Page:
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Mongolia

 
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Mongolia

Modernized Nomads

Unavailable

A motorcycle-owning nomad with traditional hand-tooled saddle
Courtesy Steve Mann

In contrast to the period before the collectivization of herding, which was carried out in the late 1950s, the work of individual herders in the late 1980s was more closely supervised by administrative authorities. Herders were responsible for a herd of collective animals that usually included some of their privately held stock as well, thus providing an incentive for careful management. Herders with a record of losing too many animals or failing to meet monthly or annual quotas were deprived of custody of the collective animals and were reassigned to other tasks. The moves of the herds and the herding camps were plotted on a map in the cooperative's headquarters, and officials of the cooperative--riding on motorcycles or jeeps, and on a more limited basis, airplanes--scouted for good pasture and then told the herding camps where to move next. Moves from one campsite to the next usually were made, using the cooperative's jeeps or trucks, and sometimes crossing the roadless steppes at night with uncanny accuracy. The cooperatives attempted, with mixed success, to grow hay and other fodder, which was stored at the winter campsites, some of which had barns and sheds to shelter animals. Herding camps were assigned to winter campsites, which often were provided with stocks of coal and sometimes with portable electric generators to provide power for lights and even television sets. Herders on the range used transistor radios to listen to weather reports and storm warnings.

The somon center became a miniature urban outpost, providing a meeting hall for regular assemblies of the cooperative, political rallies, plays, concerts, and films; for the administrative offices of the somon and the cooperative; for a clinic, or small hospital, and a veterinary clinic; for the motor pool and vehicle repair station; for shops, run by the state trading organization; for storage and processing facilities for food and wool; for a sports ground, and for a school with boarding facilities. The center kept in touch with the herding camps through radio telephones and motorcycle couriers, who, bearing messages, mail, and newspapers, usually visited the camps every three to five days. Like urban residents or state-sector employees, herders from cooperatives were eligible for annual vacations, often spent at the holiday camps or spas operated by aymag governments. The government and the party took care to recognize the value of the herders' work and devoted resources to improving their lives without demanding that they settle down in permanent dwellings. In this regard, Mongolian pastoralists were more fortunate than their counterparts in many countries in Asia and Africa. There, urbanbased governments attempted to force nomads to settle down and to abandon their migrations for what was thought of as a more modern and civilized way of life, but that usually proved detrimental to the livelihood of the nomads and to the national economy. The pastoral background of Mongolia's leaders and their understanding of the realities of the nomadic way of life produced policies designed to modernize, but not to destroy, an ancient and productive ecological system.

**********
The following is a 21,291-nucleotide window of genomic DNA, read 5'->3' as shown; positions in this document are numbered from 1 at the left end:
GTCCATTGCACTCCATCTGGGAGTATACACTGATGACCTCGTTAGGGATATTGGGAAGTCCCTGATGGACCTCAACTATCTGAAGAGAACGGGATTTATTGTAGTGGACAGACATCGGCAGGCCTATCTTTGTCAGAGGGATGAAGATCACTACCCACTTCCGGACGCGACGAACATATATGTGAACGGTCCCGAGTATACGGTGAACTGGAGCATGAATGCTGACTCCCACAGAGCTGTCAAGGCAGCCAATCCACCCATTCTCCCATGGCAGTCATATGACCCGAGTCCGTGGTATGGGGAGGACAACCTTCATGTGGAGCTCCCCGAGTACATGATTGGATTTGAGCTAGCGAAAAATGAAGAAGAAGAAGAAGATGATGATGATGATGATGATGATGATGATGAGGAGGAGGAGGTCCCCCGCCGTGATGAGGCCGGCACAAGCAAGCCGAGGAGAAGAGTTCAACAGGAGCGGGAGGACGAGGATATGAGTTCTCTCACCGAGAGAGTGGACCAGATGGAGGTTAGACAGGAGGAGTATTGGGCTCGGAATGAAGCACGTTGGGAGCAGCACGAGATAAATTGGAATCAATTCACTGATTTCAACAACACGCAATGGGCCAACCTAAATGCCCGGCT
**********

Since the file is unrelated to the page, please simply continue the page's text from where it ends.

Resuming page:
Data as of June 1989

Mongolia - TABLE OF CONTENTS

  • The Society and Its Environment


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